Through all of this, though, there seeps an uncomfortable question: how much did the illiquidity of the remaining part of the portfolio contribute to the decision to restrict redemptions? If the last half-yearly portfolio disclosure is any indication, 86% of the portfolio of JPMI Short Term Income Fund was in illiquid securities.  I don’t have any evidence yet to question their valuations, but even if guidelines were adhered to, with the NAV calculations making adjustments for illiquidity, I am not sure if the NAV can really reflect the true realizable value of the underlying investments, as SEBI Regulations require it to.  Since this is something that could apply to bond funds across fund houses, this episode should give the industry something to think about.  For instance, credit lines notwithstanding, should such funds be available in an open-end structure?  If yes, then what other precautions can be taken?  To me, probably the single most sacred right of an investor in an open-end fund is to be able to redeem his/her investments at fair value, and at will.  Restricted redemptions are a violation of the trust that investors put into the open-end structure.  

Finally, I’d like to close this post with an observation, offered without comment.

It pertains to an entity which had JPMI Short Term Income Fund as one of their recommended funds.  In an explanation of their methodology some time ago, they had said that their recommendations were based on a mix of quantitative and qualitative parameters.  In their words, “we run our qualitative checks such as a study of portfolio strategies, how fund managers manage the schemes, pedigree and performance in rising and falling markets to be able to cull out a list of schemes that we feel are best suited to perform hereon.”  In a review of their list in July 2015, they continued to include this scheme.  In the aftermath of the Amtek Auto downgrade, the scheme was no longer recommended.  This is an extract of what they had to say: “At the time of its inclusion, this is what (the fund manager) had told us: “The fund caters to the more risk-averse investor, who looks for a sort of assured return. The attempt is to graduate the fixed maturity plan type of investor, but also protect her downside risk.” For a fund that aimed to protect downside risk, it has ended doing just the opposite. We retained the fund in our July 2015 audit as the said debt was due for maturity very soon and there was no change in the credit rating. Clearly this is a fund that has gone off the mandate.”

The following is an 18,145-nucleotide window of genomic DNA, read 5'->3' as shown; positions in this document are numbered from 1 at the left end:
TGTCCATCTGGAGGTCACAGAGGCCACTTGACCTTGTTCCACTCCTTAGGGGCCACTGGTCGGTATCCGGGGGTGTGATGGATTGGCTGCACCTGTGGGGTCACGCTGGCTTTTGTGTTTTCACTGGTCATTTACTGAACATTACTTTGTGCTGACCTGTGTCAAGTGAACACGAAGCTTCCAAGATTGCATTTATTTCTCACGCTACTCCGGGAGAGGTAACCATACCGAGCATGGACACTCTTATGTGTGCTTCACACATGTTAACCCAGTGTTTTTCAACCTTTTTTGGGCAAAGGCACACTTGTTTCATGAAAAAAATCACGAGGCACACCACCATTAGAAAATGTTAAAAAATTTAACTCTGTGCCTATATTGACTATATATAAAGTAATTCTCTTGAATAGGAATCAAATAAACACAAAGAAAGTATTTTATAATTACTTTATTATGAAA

Clarification (added on September 27, 2015): The reference to the last half-yearly portfolio disclosure was based on the fact that this is the most reliable source for quickly knowing the extent of illiquid securities in a scheme’s portfolio.  A subsequent look at the disclosed portfolio of JPMI Short Term Income Fund as on August 31, 2015 showed that 67% of the portfolio was in “CBLO/ Repo” which would imply that to this extent, the portfolio was liquid.  Thus, the illiquidity of the portfolio may not have been a significant factor behind the continued restrictions on redemptions.  On the other hand, one could say that the implied level of liquidity makes the decision to restrict redemptions look more questionable.  Probably a clearer picture will emerge with the disclosure of the portfolio at the end of this month.  Nonetheless, the high levels of illiquidity in bond funds across fund houses should, as mentioned in the post, give the industry something to think about.